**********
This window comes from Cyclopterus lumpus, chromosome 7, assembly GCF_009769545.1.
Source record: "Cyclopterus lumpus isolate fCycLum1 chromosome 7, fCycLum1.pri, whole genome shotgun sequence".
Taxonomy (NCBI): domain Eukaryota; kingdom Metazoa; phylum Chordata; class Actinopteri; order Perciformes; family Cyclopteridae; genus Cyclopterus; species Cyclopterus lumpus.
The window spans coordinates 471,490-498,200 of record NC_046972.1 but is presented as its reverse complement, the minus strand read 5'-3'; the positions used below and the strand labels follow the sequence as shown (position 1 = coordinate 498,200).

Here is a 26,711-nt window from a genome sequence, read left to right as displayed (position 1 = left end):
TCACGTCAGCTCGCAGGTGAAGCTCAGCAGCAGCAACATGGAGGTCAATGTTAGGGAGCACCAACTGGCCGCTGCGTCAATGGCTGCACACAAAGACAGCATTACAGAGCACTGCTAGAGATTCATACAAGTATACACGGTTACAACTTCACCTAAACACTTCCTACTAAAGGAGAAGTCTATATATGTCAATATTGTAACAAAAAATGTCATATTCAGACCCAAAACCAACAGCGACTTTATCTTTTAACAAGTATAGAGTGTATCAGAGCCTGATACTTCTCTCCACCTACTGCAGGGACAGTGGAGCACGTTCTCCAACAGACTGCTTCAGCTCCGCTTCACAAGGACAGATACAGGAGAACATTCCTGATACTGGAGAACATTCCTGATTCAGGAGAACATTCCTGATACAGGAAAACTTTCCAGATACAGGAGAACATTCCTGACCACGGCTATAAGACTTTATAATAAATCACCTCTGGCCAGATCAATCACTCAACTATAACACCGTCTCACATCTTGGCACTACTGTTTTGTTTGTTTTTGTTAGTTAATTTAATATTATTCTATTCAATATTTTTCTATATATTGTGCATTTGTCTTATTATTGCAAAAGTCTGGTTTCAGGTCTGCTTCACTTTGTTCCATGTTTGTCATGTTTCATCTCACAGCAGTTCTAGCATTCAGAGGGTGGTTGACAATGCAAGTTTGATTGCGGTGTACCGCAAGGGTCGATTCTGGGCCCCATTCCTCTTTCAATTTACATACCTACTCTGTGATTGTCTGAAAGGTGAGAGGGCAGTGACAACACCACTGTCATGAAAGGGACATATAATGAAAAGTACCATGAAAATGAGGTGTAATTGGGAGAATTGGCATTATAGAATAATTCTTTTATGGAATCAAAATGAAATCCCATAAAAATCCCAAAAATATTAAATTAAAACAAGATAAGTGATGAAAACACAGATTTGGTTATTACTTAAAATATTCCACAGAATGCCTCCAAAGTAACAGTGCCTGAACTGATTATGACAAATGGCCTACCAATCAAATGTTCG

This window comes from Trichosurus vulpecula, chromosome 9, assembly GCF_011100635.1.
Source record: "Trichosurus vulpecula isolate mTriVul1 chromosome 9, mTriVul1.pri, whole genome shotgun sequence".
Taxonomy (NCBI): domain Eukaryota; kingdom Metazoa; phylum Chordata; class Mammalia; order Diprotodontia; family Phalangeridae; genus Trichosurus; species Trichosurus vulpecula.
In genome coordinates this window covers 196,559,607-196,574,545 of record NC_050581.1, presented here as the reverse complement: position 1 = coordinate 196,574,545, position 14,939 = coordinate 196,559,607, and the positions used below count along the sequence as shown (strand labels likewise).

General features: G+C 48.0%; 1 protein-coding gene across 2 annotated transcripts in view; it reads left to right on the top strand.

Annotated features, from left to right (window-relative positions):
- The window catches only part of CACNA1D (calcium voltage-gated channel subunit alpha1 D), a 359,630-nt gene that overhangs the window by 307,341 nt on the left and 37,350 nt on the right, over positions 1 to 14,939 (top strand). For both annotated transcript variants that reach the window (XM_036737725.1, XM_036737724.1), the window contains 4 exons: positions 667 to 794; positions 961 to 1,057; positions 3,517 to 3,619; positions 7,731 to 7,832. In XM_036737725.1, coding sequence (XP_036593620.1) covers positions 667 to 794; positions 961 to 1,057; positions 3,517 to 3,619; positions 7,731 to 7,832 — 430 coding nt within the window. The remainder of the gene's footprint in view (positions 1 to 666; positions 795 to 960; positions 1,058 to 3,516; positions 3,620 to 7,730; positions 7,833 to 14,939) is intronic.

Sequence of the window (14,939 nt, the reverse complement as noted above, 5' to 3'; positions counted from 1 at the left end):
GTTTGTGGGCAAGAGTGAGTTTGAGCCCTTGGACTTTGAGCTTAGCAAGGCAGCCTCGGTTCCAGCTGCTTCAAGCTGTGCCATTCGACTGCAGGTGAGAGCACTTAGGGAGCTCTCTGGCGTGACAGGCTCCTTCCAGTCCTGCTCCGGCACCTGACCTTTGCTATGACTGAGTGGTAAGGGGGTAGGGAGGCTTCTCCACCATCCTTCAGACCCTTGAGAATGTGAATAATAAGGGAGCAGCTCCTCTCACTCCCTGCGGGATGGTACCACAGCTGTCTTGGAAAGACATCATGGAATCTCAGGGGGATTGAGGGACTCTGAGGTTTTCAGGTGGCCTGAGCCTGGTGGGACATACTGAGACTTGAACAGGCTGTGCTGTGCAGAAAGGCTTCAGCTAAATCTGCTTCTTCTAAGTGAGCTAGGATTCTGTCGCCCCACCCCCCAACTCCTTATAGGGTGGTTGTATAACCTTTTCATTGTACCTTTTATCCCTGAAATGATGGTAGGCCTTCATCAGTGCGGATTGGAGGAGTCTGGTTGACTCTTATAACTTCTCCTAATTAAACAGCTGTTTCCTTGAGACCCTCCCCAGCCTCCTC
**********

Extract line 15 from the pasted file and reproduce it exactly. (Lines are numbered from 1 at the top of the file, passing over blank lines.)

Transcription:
GTTTGTGGGCAAGAGTGAGTTTGAGCCCTTGGACTTTGAGCTTAGCAAGGCAGCCTCGGTTCCAGCTGCTTCAAGCTGTGCCATTCGACTGCAGGTGAGAGCACTTAGGGAGCTCTCTGGCGTGACAGGCTCCTTCCAGTCCTGCTCCGGCACCTGACCTTTGCTATGACTGAGTGGTAAGGGGGTAGGGAGGCTTCTCCACCATCCTTCAGACCCTTGAGAATGTGAATAATAAGGGAGCAGCTCCTCTCACTCCCTGCGGGATGGTACCACAGCTGTCTTGGAAAGACATCATGGAATCTCAGGGGGATTGAGGGACTCTGAGGTTTTCAGGTGGCCTGAGCCTGGTGGGACATACTGAGACTTGAACAGGCTGTGCTGTGCAGAAAGGCTTCAGCTAAATCTGCTTCTTCTAAGTGAGCTAGGATTCTGTCGCCCCACCCCCCAACTCCTTATAGGGTGGTTGTATAACCTTTTCATTGTACCTTTTATCCCTGAAATGATGGTAGGCCTTCATCAGTGCGGATTGGAGGAGTCTGGTTGACTCTTATAACTTCTCCTAATTAAACAGCTGTTTCCTTGAGACCCTCCCCAGCCTCCTC